Indonesia and the IMF
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Indonesia: The Challenge of Sustaining the Economic RecoveryAnoop Singh
International Monetary Fund
University of Indonesia
50th Anniversary Conference
October 4, 2000
1. With a much more stable macroeconomic environment, strong international support for Indonesia’s economic reforms, and an ongoing recovery, market confidence should be high. However, this is not the case, and the question on everyone’s mind is how best Indonesia can sustain the recovery. I am glad to have this opportunity to focus on some of the key macroeconomic, financial, and other challenges that lie at the heart of this question.
2. Let me touch on three topics
I. Recovery from crisis
3. It is hardly necessary to recall the crisis conditions that prevailed in Indonesia just two years ago. By mid-1998, the exchange rate had collapsed, reaching a low of more than Rp 15,000 to the US dollar, compared with about Rp 2,500 before the crisis. Output was contracting sharply and, by the end of the year, had declined by about 13 percent—certainly the largest fall among the Asian crisis countries and, possibly, the largest single-year fall of any country in recent economic history. With rising food insecurity, the country was on the verge of hyperinflation. The banking system had virtually ceased to function and the corporate sector was weighed down by the recession, inflation, and its corporate debt. In short, Indonesia was in a vicious downward spiral.
4. Much of this now seems long ago and far away. Complacency may be the enemy of economic reform but it is also a measure of how much better shape the economy is in now. Let me quickly review the achievements of the past two years:
5. What explains these results? What stands out is the development and implementation of a sound macroeconomic framework, supported by successive measures to restore confidence in the banking system and rebuild key economic institutions, especially the following:
6. Let me now turn next to discuss the challenges that lie ahead. The most immediate of these challenges arise from the volatility in market sentiment that has been evident for much of this year. Restoring market confidence in Indonesia’s economic prospects is crucial to reviving the investment and capital flows that will be necessary to deliver sustained growth.
II. Market Confidence and fiscal sustainability
7. Despite the macroeconomic achievements to which I have just made reference, and the successful conduct of last year’s Parliamentary and Presidential elections, market confidence has been volatile in 2000. This volatility is beginning to affect the macroeconomic achievements. For example, inflation has begun to creep up. Although there was virtual price stability for much of the first half of this year, the 12 month inflation rate has now reached about 7 percent, largely a result of the more depreciated level of the rupiah. In an environment of already large risk premia, investors continue to adopt a wait and see attitude, and flight capital has still to return. Such an environment has already put renewed pressure on nominal interest rates and also makes it difficult for much delayed corporate restructuring to take place. There must be high priority given to reversing present sentiment.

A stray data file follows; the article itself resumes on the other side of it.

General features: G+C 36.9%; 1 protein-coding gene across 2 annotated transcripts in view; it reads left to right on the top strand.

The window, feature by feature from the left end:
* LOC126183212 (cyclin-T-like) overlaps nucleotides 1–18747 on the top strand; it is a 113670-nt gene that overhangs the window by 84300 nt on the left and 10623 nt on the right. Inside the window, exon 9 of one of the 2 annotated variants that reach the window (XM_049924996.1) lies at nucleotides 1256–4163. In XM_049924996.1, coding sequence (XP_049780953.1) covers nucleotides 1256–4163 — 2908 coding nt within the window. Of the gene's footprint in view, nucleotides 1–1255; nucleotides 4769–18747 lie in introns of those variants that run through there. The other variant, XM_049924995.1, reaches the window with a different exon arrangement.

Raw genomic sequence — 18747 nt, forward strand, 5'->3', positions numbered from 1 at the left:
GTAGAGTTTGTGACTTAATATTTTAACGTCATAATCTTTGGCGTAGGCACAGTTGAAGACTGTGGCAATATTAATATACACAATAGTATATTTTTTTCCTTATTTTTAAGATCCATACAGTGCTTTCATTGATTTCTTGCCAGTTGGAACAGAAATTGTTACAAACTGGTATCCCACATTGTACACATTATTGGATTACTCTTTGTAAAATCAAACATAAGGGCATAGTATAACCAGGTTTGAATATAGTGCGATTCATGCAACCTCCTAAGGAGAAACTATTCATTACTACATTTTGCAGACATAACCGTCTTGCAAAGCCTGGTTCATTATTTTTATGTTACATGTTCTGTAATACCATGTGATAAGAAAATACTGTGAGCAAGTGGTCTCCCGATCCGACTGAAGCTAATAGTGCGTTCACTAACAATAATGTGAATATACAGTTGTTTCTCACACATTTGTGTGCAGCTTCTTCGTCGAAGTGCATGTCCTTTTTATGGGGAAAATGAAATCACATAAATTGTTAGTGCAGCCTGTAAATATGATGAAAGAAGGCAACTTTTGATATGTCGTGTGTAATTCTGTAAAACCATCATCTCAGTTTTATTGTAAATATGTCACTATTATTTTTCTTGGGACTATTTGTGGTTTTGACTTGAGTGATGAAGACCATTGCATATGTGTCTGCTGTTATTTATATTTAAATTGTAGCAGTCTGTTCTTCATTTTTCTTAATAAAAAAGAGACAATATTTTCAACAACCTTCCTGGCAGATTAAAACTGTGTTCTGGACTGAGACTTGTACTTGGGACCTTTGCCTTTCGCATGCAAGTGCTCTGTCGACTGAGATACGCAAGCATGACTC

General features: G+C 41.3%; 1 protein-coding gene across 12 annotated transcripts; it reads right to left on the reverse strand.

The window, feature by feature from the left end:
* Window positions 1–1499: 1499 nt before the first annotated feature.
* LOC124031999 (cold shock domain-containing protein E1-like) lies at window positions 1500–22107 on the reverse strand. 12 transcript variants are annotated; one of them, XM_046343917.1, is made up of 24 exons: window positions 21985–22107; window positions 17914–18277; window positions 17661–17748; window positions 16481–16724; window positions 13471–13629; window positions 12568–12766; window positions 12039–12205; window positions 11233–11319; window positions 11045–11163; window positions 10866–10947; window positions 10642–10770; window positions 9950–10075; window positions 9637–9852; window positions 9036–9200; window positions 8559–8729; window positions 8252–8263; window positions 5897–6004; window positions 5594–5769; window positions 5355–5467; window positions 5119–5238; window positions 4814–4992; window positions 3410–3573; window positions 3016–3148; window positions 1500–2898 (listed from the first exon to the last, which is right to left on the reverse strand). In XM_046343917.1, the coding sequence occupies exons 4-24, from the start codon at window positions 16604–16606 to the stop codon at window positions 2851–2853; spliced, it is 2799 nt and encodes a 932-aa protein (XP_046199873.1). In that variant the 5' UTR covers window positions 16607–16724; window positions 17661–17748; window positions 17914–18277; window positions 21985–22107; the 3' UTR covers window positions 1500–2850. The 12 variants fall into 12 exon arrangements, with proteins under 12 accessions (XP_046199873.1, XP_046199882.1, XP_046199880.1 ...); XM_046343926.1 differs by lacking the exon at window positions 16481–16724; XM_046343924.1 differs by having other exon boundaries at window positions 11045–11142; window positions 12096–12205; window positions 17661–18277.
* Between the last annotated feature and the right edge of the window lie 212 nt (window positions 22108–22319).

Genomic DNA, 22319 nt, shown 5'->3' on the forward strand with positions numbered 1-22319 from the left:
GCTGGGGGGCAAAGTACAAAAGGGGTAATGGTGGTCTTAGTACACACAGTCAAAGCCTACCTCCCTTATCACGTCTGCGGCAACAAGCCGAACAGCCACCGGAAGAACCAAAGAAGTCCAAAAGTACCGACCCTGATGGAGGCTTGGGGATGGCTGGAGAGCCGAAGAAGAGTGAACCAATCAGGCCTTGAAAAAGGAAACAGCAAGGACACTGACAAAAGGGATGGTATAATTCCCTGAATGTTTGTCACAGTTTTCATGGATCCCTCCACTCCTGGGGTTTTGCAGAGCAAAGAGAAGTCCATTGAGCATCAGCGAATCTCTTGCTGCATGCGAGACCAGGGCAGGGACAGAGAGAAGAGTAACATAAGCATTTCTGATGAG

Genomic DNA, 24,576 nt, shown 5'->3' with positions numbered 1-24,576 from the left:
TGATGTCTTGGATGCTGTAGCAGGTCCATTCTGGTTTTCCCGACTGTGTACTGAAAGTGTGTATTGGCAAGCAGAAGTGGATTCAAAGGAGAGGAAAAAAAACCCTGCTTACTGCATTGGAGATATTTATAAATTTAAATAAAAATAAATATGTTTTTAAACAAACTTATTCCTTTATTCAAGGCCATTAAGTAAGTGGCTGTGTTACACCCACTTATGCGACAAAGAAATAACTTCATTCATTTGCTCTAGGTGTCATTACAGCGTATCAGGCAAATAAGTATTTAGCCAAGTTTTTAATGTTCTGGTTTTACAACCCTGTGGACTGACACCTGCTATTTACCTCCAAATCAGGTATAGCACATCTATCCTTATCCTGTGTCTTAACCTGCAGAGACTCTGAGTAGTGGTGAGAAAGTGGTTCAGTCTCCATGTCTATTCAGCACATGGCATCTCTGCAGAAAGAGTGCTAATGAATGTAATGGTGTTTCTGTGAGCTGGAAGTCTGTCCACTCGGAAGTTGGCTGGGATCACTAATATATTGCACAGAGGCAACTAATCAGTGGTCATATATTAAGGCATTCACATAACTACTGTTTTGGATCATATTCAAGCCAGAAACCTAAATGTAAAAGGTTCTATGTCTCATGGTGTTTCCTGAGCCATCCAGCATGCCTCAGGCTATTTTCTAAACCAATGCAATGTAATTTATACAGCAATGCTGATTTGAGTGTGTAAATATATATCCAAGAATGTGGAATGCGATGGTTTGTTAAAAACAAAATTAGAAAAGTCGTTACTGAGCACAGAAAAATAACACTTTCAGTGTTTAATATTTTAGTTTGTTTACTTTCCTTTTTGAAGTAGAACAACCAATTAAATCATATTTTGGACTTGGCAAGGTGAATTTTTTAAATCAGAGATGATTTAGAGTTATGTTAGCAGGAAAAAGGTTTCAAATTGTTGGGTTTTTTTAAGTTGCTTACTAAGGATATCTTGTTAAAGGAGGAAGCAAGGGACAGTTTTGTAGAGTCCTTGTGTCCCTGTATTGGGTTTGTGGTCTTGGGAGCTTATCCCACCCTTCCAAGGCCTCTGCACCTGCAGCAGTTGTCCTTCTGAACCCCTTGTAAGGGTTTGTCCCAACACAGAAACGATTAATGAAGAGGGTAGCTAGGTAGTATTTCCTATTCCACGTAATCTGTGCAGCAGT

8. There are many reasons for the decline in market sentiment. I do not want to go into all the possible reasons, and I am sure many of you here today will know more about the interplay of political developments and market confidence. Instead, I would like to focus on some of the major economic factors that are weighing down on market sentiment. One of these factors is, certainly, the slow progress Indonesia has made in asset recovery or restructuring, relative to the large size of the problem. Indeed, Indonesia’s relatively large debt burden makes it all the more imperative to make progress in asset recovery. Thus, concerns about fiscal sustainability may well dominate the economic factors that are weighing down market confidence. These concerns will remain—likely come into fuller exposure—when the other factors—those of a more political nature—have been addressed.
9. What do I mean by fiscal sustainability? It means that the government is in a position to repay its debts, both now and in the future, in an orderly way—without resorting to extraordinary measures. A simple measure of sustainability is a declining trend in the debt-to-GDP ratio. Such an outcome generally requires the rate of economic growth to exceed the real interest rate. Without this condition, the burden to run a fiscal surplus increases.
10. Markets worry about fiscal sustainability in Indonesia for a number of reasons. Among them are the following:
11. Given this background, it is very important for markets to be reassured about the government’s ability to meet its debt servicing burden in an orderly way. As long as investors doubt this ability, interest rates will have to remain high; this is the counterpart of the risk premium demanded by investors to compensate them for the higher perceived risks of holding the government debt. And, as we all know, higher interest rates impose a heavy burden on the economy. For one, they reinforce the weight of the debt on the budget, thereby forcing the government to seek offsetting savings elsewhere. Perhaps more important, they discourage new investment spending, thereby directly detracting from growth. There are many international examples of countries where concerns about fiscal sustainability kept interest rates well above the inflation rate, and contributed to low growth.
12. Therefore, it is imperative to prevent Indonesia from experiencing the same prospects. Now that the economy is stable, and a recovery underway, the next important step is for the government to take measures to reassure markets of its commitment to bringing down the debt burden over the medium term, thereby maintaining fiscal sustainability. I will now briefly discuss the elements in the government’s approach to support this objective.
III. The Strategy for Fiscal Sustainability and Growth